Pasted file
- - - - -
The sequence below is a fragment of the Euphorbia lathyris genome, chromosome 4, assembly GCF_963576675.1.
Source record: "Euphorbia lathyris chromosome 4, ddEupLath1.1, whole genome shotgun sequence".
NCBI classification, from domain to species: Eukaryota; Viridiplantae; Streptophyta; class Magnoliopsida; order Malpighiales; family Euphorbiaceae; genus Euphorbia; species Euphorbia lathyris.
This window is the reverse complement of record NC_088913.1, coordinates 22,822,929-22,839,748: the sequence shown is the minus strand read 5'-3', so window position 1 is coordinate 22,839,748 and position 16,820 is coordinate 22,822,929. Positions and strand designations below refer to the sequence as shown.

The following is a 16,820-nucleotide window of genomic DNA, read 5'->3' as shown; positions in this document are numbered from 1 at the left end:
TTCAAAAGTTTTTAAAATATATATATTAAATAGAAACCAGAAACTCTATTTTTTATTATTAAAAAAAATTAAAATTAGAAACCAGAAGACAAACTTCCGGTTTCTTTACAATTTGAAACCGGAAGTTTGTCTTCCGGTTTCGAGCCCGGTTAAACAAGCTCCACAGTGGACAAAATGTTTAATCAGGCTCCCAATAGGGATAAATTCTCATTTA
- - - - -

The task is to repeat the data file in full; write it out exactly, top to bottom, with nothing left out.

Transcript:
The sequence below is a fragment of the Euphorbia lathyris genome, chromosome 4, assembly GCF_963576675.1.
Source record: "Euphorbia lathyris chromosome 4, ddEupLath1.1, whole genome shotgun sequence".
NCBI classification, from domain to species: Eukaryota; Viridiplantae; Streptophyta; class Magnoliopsida; order Malpighiales; family Euphorbiaceae; genus Euphorbia; species Euphorbia lathyris.
This window is the reverse complement of record NC_088913.1, coordinates 22,822,929-22,839,748: the sequence shown is the minus strand read 5'-3', so window position 1 is coordinate 22,839,748 and position 16,820 is coordinate 22,822,929. Positions and strand designations below refer to the sequence as shown.

The following is a 16,820-nucleotide window of genomic DNA, read 5'->3' as shown; positions in this document are numbered from 1 at the left end:
TTCAAAAGTTTTTAAAATATATATATTAAATAGAAACCAGAAACTCTATTTTTTATTATTAAAAAAAATTAAAATTAGAAACCAGAAGACAAACTTCCGGTTTCTTTACAATTTGAAACCGGAAGTTTGTCTTCCGGTTTCGAGCCCGGTTAAACAAGCTCCACAGTGGACAAAATGTTTAATCAGGCTCCCAATAGGGATAAATTCTCATTTA